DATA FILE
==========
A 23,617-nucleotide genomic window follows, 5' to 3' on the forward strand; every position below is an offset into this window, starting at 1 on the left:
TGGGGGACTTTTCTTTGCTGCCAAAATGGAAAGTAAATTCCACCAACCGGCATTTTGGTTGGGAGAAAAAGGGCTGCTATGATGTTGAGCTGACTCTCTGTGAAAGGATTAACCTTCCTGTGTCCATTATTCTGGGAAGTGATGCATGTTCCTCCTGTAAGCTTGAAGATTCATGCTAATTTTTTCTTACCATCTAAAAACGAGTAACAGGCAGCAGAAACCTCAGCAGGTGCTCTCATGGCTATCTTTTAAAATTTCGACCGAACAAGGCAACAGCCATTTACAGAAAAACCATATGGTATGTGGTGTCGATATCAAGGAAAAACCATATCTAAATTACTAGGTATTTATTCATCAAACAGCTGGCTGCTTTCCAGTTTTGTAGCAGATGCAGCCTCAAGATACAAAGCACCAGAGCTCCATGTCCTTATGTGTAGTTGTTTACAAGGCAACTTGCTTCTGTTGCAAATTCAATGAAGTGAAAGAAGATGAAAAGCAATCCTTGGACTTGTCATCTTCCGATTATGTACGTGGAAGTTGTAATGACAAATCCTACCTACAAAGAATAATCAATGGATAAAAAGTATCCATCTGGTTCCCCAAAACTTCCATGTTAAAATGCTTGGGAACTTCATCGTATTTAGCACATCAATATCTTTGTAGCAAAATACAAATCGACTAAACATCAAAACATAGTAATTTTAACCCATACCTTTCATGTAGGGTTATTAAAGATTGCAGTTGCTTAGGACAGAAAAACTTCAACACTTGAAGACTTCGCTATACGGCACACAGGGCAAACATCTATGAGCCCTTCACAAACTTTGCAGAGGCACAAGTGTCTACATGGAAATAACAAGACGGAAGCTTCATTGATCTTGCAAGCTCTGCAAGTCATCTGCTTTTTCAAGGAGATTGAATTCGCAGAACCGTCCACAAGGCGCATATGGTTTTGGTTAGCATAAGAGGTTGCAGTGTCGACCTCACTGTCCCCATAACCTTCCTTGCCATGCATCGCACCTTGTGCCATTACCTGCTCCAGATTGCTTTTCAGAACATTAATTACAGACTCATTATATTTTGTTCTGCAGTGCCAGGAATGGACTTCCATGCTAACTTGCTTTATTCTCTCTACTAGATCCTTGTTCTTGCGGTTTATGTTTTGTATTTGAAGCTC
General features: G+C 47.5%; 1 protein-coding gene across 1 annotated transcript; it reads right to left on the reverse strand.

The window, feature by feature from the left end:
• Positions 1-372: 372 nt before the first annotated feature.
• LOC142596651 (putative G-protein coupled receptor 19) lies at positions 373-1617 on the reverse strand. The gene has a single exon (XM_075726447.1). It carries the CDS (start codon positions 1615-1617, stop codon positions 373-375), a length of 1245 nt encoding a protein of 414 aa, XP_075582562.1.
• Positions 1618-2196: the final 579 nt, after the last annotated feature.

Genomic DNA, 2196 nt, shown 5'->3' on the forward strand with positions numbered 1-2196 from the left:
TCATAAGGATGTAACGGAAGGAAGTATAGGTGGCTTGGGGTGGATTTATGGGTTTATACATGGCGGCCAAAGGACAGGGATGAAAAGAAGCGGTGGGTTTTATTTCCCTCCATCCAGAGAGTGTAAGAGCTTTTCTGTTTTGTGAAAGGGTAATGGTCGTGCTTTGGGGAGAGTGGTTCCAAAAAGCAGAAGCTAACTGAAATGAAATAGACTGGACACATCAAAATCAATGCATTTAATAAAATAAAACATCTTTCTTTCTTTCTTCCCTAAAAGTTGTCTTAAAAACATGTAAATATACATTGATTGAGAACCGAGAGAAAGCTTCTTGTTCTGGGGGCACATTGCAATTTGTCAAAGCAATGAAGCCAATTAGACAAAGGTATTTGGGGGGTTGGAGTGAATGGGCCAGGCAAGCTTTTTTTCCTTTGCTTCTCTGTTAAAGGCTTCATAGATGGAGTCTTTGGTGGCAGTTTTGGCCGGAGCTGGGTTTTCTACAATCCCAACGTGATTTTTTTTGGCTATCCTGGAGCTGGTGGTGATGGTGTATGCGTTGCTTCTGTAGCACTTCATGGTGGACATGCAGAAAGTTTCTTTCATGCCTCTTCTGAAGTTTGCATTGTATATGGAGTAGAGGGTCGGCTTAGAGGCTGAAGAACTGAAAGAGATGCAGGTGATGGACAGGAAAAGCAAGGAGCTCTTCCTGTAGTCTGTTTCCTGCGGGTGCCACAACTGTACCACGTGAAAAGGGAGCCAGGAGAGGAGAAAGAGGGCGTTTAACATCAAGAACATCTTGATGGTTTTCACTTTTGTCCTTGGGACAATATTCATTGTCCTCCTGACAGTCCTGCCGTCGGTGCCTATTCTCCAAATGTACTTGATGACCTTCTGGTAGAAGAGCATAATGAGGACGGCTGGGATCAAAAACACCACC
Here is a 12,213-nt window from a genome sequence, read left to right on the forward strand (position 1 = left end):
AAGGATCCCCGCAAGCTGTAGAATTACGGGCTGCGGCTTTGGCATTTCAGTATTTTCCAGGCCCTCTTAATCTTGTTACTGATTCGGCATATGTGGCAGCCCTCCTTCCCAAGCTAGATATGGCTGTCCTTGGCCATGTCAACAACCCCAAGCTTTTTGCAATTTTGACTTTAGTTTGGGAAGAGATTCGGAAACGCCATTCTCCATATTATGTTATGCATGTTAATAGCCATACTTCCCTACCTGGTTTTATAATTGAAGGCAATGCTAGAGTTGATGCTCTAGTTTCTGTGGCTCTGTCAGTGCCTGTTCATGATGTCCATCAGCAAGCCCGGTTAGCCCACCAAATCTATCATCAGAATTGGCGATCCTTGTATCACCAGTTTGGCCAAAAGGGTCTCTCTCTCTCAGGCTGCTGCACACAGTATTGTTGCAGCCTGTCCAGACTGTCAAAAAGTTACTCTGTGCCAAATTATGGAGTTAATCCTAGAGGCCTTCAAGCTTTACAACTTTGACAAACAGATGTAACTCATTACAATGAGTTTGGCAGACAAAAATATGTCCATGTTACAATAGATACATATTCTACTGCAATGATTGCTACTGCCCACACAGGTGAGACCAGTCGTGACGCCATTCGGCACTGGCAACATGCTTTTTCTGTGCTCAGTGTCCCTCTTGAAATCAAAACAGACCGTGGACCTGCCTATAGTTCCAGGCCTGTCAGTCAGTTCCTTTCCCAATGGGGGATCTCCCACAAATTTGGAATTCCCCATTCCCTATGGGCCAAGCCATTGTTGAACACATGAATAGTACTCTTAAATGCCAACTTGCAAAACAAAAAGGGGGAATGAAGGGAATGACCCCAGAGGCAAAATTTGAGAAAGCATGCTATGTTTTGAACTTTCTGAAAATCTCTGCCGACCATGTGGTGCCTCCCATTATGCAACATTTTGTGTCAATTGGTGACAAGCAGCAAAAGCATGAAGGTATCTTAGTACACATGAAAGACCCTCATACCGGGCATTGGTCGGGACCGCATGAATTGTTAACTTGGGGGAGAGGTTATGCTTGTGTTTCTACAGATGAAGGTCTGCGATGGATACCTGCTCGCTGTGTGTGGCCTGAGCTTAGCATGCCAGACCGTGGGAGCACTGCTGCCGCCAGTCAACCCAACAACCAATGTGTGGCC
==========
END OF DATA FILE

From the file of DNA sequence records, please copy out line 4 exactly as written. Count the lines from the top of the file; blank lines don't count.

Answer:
The window, feature by feature from the left end: